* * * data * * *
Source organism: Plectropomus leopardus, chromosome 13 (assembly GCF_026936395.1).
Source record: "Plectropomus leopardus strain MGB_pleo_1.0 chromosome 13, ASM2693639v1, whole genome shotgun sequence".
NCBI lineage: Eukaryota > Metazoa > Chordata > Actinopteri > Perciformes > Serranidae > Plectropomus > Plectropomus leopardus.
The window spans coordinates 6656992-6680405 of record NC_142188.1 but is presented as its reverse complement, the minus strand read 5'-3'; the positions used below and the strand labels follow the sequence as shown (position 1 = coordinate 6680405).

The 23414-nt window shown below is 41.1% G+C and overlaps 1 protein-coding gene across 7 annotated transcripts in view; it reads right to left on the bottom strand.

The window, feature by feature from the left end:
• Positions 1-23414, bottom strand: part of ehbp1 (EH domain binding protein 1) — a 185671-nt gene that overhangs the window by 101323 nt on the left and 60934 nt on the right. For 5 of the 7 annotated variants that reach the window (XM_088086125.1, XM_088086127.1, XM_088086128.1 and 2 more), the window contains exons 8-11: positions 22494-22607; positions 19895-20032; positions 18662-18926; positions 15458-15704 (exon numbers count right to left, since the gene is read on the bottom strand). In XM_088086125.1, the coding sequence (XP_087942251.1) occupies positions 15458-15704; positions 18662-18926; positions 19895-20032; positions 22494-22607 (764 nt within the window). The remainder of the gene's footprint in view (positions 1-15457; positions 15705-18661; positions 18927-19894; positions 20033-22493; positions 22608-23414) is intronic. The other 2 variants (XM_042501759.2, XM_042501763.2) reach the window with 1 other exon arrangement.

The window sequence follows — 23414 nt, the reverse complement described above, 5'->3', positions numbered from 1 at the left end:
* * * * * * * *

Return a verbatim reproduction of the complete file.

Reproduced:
Source organism: Plectropomus leopardus, chromosome 13 (assembly GCF_026936395.1).
Source record: "Plectropomus leopardus strain MGB_pleo_1.0 chromosome 13, ASM2693639v1, whole genome shotgun sequence".
NCBI lineage: Eukaryota > Metazoa > Chordata > Actinopteri > Perciformes > Serranidae > Plectropomus > Plectropomus leopardus.
The window spans coordinates 6656992-6680405 of record NC_142188.1 but is presented as its reverse complement, the minus strand read 5'-3'; the positions used below and the strand labels follow the sequence as shown (position 1 = coordinate 6680405).

The 23414-nt window shown below is 41.1% G+C and overlaps 1 protein-coding gene across 7 annotated transcripts in view; it reads right to left on the bottom strand.

The window, feature by feature from the left end:
• Positions 1-23414, bottom strand: part of ehbp1 (EH domain binding protein 1) — a 185671-nt gene that overhangs the window by 101323 nt on the left and 60934 nt on the right. For 5 of the 7 annotated variants that reach the window (XM_088086125.1, XM_088086127.1, XM_088086128.1 and 2 more), the window contains exons 8-11: positions 22494-22607; positions 19895-20032; positions 18662-18926; positions 15458-15704 (exon numbers count right to left, since the gene is read on the bottom strand). In XM_088086125.1, the coding sequence (XP_087942251.1) occupies positions 15458-15704; positions 18662-18926; positions 19895-20032; positions 22494-22607 (764 nt within the window). The remainder of the gene's footprint in view (positions 1-15457; positions 15705-18661; positions 18927-19894; positions 20033-22493; positions 22608-23414) is intronic. The other 2 variants (XM_042501759.2, XM_042501763.2) reach the window with 1 other exon arrangement.

The window sequence follows — 23414 nt, the reverse complement described above, 5'->3', positions numbered from 1 at the left end: